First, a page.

Union is, if I may make a foray back into political science, a representative democracy. This much we can relate to, but the differences are the foundation of the story. The political axis is necessarily different from our own, but explained clearly. (The drivers of the debates are plots of other stories, notably 40,000 in Gehenna, forming a coherent future history.) The whole of society is markedly different from our own, reflecting in some ways a generalized and simplified Ancient China. There is a strict caste system, with a vast underclass of clones, or azis. (The clones are a result of policies instituted during the Company Wars, again described in other books.) The “real” people own their azis, but have a vaguely Confucian set of responsibilities towards them. Much of the society is a strict meritocracy, especially when the Science faction of the government is ascendant, with azis and humans attaining rank and power through their abilities. I imagine that other parts of Union are different, but we see Science in the book, and Science is all about competence. I rather doubt that Cherryh had China in mind when she created this society, but it is a possible reference point for the Confucian meritocracy in place.

With this system laid out, Cherryh probes the people that live in it and uses them to ask questions. She politely refrains from grinding axes, but certainly encourages thought. Equality and human rights run like a steady undercurrent throughout, with characters debating with each other, usually abstractly, over what life azis should be entitled to. There is an entire back story, barely hinted at, that deserves its own book; one character seems to have some master plan of raising the azis’ status over coming decades. Nature versus nurture arguments also get a look, as do questions of personal responsibility and redemption. It is left to the readers to decide if Ari Part Two deserves our sympathy, or if we have just spent 600 trade paperback pages with someone who is destined to be jerkwad.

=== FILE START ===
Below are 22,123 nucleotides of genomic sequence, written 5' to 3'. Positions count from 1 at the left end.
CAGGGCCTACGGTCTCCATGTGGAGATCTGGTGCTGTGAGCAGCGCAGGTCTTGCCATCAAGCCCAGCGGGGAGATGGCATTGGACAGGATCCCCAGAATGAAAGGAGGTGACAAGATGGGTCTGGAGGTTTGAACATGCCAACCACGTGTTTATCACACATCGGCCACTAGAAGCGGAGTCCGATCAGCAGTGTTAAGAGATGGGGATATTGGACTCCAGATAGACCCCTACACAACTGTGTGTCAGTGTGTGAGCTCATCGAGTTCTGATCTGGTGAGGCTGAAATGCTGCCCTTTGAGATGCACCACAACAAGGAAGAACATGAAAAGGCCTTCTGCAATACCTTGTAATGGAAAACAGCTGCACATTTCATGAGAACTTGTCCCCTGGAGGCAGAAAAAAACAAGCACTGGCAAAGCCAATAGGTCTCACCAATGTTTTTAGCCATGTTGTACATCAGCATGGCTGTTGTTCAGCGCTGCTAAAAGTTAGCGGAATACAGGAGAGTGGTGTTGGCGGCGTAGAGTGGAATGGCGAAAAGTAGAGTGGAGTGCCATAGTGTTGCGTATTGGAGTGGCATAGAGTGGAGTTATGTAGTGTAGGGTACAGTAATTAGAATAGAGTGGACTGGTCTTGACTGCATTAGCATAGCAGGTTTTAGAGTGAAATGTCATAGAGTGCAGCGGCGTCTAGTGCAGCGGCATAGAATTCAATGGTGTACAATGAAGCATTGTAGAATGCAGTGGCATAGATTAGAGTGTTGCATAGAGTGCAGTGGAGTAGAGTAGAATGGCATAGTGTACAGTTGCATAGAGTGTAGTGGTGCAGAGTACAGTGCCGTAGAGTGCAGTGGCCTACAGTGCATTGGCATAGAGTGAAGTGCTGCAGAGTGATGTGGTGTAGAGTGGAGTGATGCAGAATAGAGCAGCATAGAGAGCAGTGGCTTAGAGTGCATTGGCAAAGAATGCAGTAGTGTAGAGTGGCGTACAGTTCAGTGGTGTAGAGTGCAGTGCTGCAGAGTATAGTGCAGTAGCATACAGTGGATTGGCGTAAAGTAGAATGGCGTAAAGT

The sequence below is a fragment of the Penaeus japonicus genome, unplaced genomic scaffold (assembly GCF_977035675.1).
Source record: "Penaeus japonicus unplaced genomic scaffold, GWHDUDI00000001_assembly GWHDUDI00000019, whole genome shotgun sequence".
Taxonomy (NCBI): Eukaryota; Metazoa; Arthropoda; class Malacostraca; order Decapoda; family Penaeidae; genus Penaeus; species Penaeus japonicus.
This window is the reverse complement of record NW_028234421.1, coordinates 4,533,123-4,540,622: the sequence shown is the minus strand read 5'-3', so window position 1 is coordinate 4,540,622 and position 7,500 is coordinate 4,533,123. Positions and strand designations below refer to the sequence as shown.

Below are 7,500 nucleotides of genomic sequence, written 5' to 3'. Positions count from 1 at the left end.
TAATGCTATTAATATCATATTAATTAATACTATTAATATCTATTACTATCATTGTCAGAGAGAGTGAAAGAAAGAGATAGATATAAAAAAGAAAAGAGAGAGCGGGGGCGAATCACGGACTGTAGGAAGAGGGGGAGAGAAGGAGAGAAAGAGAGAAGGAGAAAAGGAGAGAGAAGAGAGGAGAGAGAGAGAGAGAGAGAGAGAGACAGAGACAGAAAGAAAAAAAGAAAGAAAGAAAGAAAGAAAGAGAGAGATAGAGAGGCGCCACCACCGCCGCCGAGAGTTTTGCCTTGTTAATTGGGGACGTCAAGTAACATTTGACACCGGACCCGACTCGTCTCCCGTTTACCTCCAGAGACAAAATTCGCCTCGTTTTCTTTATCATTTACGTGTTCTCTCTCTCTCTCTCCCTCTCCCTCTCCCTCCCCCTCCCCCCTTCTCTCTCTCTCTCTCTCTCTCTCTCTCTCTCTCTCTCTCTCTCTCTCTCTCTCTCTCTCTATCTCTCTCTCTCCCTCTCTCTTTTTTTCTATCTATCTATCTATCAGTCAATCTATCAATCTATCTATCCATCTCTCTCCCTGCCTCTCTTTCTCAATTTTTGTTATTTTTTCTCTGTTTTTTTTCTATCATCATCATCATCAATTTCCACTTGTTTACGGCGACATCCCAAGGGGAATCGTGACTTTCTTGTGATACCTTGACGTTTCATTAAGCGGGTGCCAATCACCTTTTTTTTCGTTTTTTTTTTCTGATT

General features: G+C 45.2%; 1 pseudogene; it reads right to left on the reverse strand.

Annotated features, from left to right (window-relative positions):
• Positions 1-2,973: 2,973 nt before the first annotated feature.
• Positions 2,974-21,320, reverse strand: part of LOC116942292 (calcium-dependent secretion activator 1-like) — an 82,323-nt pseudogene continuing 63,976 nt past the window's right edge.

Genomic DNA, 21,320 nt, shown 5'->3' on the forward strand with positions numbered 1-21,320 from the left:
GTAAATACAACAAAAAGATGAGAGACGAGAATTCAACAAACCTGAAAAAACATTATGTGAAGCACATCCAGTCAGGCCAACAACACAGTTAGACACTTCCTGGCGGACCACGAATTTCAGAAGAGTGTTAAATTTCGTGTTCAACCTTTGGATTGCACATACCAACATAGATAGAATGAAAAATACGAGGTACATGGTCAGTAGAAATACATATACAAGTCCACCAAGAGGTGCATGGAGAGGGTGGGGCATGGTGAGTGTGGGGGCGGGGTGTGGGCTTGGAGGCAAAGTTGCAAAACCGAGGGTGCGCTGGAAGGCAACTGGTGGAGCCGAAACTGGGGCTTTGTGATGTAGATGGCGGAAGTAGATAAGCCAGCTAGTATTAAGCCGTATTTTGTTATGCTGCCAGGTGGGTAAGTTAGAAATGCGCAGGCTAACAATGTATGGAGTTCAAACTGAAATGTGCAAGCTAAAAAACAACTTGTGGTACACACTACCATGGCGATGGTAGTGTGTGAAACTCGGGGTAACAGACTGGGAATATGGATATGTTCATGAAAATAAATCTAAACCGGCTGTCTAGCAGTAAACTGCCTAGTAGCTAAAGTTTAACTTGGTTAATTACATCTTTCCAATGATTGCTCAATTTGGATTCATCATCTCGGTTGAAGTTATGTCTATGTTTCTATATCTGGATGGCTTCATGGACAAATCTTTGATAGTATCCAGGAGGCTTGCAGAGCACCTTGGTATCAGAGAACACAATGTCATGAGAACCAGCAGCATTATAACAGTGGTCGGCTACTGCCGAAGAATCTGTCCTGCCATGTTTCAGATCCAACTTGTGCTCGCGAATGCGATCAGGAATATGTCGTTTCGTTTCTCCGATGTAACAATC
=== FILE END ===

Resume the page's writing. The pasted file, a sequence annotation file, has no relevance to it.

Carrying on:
A final surprise of Cyteen is how well it ages. The only technological bits that really stand out are the lack of mobile devices and the frequent references to “taking tape.” “Tape” is the subconscious training that everyone receives and is probably not an actual cassette tape; still the phrase feels weird to us digital types. These two aside, everything still feels cutting edge. The ethical questions are relevant, the politics and media resonate, and the regular guys checking into the office and logging eight hour days feel just like us, even if they happen to be designing special clone training programs. I was also surprised to see openly homosexual relations in a book from this era; not that it is unprecedented, but that is was so matter of fact. There is one aspect that dates the book: the characters are all unmodified, un-enhanced, analog humans. No crazy human variants or uploaded personalities here.

Coming up for air again, let’s go ahead and put Cyteen on the list of books every serious SF reader should know. Cherryh is a must read author anyway and this is one of the defining books of her most well-known series. The only question left for me is whether I go straight to the direct sequel, or if I stick with published order for these. I have no answer yet.


3 thoughts on “Cyteen

  1. I’ve still not read the Cyteen sequel. I have vague hopes/plans of one day rereading the entire Alliance/Union/Merchanter set. CJ Cherryh is one of the very best authors in the genre – I believe I have read more books by her than any other single author, except maybe Modesitt. (Or Pratchett, come to think of it.)

  2. Pingback: 2013 Reading List Results | Two Dudes in an Attic